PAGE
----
Embedding The Value of Justice In The Meritocracy Regime Through Bureaucratic Representation: Efforts of Democracy-Bureaucracy Reconciliation within the Context of Plural Society

  • Laurensius Petrus Sayrani Department of Public Administration, Faculty of Social and Political Science, Universitas Nusa Cendana, Kupang
Keywords: Plural Society, Democracy, Representational Bureaucracy, Meritocracy, Justice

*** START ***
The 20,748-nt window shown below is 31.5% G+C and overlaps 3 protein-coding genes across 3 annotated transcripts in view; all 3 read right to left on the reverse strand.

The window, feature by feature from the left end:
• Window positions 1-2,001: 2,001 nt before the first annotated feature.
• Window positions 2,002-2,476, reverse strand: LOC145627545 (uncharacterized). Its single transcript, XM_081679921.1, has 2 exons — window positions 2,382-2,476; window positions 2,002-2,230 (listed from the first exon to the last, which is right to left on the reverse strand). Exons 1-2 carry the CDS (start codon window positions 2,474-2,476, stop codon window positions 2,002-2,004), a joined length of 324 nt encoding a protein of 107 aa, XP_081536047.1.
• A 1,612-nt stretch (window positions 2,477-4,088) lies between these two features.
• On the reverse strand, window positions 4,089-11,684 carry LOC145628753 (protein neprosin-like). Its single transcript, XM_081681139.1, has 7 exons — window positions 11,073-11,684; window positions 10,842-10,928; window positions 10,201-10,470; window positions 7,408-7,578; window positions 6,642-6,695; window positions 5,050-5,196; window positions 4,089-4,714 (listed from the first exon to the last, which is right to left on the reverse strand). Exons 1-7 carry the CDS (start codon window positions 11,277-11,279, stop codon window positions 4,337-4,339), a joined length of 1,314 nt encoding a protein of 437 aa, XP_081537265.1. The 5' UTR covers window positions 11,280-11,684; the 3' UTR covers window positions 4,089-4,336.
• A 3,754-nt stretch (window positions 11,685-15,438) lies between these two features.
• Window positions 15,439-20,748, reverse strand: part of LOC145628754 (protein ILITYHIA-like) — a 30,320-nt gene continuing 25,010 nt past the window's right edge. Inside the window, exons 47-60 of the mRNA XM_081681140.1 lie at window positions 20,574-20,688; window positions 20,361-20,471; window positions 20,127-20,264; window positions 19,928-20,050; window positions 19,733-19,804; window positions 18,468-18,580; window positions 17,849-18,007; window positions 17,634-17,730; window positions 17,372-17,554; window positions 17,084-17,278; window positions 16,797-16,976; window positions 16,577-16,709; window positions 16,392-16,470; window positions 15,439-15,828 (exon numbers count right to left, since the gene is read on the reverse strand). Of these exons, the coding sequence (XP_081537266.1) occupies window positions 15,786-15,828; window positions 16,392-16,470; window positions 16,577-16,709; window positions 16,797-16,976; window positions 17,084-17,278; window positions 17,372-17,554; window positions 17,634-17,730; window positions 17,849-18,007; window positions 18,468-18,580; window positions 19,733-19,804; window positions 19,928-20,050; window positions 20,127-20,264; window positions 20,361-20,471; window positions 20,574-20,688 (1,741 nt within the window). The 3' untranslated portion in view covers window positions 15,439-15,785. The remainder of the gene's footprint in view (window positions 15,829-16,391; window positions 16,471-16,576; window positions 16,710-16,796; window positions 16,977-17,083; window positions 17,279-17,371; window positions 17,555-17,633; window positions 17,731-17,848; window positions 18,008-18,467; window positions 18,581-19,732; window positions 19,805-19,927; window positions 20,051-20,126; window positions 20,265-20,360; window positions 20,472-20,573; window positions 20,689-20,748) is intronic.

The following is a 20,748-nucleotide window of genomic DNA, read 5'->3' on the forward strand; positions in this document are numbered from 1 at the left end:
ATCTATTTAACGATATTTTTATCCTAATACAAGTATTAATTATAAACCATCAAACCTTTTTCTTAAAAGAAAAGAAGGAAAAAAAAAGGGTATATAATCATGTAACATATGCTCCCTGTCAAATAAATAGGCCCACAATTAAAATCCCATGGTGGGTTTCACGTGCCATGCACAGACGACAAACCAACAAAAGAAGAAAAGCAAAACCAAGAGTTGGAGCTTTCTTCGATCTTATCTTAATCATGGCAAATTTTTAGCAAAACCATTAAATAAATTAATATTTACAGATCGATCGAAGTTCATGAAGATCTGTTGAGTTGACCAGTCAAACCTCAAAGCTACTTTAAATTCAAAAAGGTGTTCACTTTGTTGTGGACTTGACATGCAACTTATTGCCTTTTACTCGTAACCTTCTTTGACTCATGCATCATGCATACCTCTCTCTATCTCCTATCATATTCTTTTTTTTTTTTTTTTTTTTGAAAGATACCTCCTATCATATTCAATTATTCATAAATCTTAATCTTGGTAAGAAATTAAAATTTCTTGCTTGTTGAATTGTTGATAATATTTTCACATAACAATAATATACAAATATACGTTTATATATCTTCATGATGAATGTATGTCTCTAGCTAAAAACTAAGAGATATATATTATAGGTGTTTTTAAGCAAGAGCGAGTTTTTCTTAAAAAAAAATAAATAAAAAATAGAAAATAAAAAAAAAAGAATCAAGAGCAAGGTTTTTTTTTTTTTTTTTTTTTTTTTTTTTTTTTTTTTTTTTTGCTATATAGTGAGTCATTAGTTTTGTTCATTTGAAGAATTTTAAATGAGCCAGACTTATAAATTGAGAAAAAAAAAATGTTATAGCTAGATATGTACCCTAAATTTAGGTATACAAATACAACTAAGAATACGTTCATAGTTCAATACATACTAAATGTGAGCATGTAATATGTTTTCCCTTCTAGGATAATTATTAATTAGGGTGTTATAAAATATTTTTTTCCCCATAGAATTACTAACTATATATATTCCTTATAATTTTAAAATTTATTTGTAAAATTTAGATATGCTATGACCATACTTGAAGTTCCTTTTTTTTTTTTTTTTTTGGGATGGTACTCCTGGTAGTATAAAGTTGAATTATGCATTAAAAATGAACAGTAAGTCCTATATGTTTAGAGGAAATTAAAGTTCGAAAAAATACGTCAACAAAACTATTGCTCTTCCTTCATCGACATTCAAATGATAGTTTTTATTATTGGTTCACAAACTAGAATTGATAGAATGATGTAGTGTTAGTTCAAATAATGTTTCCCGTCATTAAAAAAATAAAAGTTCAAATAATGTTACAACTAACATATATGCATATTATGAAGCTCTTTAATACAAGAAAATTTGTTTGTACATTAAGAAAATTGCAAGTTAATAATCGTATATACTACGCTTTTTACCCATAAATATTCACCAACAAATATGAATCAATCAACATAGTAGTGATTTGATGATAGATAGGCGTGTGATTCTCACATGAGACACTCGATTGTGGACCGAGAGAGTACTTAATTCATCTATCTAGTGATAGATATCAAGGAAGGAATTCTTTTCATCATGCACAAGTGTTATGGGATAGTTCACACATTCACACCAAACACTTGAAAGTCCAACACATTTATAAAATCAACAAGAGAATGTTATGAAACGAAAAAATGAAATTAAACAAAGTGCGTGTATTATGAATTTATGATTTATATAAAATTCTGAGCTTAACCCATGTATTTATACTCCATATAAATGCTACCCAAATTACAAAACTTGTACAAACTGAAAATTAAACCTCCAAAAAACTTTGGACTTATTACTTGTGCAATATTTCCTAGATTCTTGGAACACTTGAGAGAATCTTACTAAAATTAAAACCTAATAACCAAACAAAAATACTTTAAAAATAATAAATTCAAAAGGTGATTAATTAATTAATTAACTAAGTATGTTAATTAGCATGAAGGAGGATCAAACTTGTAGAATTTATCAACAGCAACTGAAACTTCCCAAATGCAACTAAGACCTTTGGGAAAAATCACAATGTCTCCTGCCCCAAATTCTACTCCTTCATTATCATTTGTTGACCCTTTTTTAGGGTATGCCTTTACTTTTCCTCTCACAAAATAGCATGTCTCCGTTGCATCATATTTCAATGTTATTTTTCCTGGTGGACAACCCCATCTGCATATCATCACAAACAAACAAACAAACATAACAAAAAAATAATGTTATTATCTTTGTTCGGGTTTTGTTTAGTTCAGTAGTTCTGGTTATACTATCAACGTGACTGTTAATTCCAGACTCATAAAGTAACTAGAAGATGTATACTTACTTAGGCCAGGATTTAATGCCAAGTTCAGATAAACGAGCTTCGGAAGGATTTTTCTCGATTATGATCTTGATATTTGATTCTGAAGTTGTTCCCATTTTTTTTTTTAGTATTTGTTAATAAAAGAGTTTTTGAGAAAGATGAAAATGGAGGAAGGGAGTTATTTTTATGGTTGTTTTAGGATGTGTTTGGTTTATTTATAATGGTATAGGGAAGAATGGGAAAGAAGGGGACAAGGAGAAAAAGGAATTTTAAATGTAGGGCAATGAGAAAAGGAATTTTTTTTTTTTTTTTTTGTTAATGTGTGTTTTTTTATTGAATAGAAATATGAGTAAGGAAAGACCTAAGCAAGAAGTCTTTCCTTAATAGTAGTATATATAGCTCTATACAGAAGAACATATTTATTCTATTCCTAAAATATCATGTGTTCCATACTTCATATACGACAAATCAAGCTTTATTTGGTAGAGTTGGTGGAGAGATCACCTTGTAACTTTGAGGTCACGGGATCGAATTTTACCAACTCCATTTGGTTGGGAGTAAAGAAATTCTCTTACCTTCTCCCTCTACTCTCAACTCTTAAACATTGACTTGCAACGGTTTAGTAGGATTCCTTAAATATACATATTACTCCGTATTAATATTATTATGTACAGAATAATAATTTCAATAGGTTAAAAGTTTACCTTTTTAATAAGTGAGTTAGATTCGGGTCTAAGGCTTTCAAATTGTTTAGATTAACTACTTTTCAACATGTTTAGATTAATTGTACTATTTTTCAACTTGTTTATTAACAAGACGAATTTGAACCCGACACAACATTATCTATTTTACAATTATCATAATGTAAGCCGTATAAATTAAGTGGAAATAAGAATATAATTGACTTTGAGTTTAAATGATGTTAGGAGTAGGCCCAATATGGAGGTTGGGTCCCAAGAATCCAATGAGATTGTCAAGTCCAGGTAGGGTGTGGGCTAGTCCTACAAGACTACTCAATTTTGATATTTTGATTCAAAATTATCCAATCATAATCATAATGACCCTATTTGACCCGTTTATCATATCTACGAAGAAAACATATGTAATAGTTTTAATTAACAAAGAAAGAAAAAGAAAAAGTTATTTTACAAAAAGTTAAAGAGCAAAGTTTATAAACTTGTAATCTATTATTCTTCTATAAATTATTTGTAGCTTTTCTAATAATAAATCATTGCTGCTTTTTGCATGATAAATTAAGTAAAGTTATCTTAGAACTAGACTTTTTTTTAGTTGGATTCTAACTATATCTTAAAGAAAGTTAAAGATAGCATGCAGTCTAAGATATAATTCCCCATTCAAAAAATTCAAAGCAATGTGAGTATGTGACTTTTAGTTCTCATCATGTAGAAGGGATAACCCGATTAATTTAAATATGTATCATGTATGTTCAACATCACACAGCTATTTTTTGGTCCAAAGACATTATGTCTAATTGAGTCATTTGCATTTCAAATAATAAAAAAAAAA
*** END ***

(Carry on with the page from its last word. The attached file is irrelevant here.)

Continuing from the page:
The main idea of this article is that (Indonesian) bureaucracy is an entity that cannot be separated from the context surrounding it. In a plural society, bureaucracy will display unique dynamics in managing pressure and the need to work plurality productively. In such a situation, the challenge is that the bureaucracy must simultaneously display the values of efficiency and justice. This article examines the bureaucratic model in a duality scheme, namely a bureaucracy with objective and subjective dimensions built into a democratic system. The representational bureaucracy model, as studied in East Nusa Tenggara Province as an empirical basis for making this model, is a conceptual model that offers a view of bureaucracy that can respond productively to the dynamics of a plural society in a democratic situation. However, the developing bureaucratic practice of representation requires a safety valve to ensure that the dynamics of representation are not trapped in pathological conditions that have the potential to occur, mainly stimulated by political dynamics at the local level, which are based on open and direct contestation in regional head elections (Pilkada). The tendency to capitalize bureaucracy and subjective representation into political capital can hijack the practice of representation to become unproductive. At the same time, the channelization of diverse public interests in representation schemes also has the potential to become stalled. These various things lead to the explanation that the existence and appearance of bureaucracy require a diverse analytical framework that does not only rely on a positivist approach. An interpretive and even critical approach is needed to understand bureaucratic dynamics in complex situations.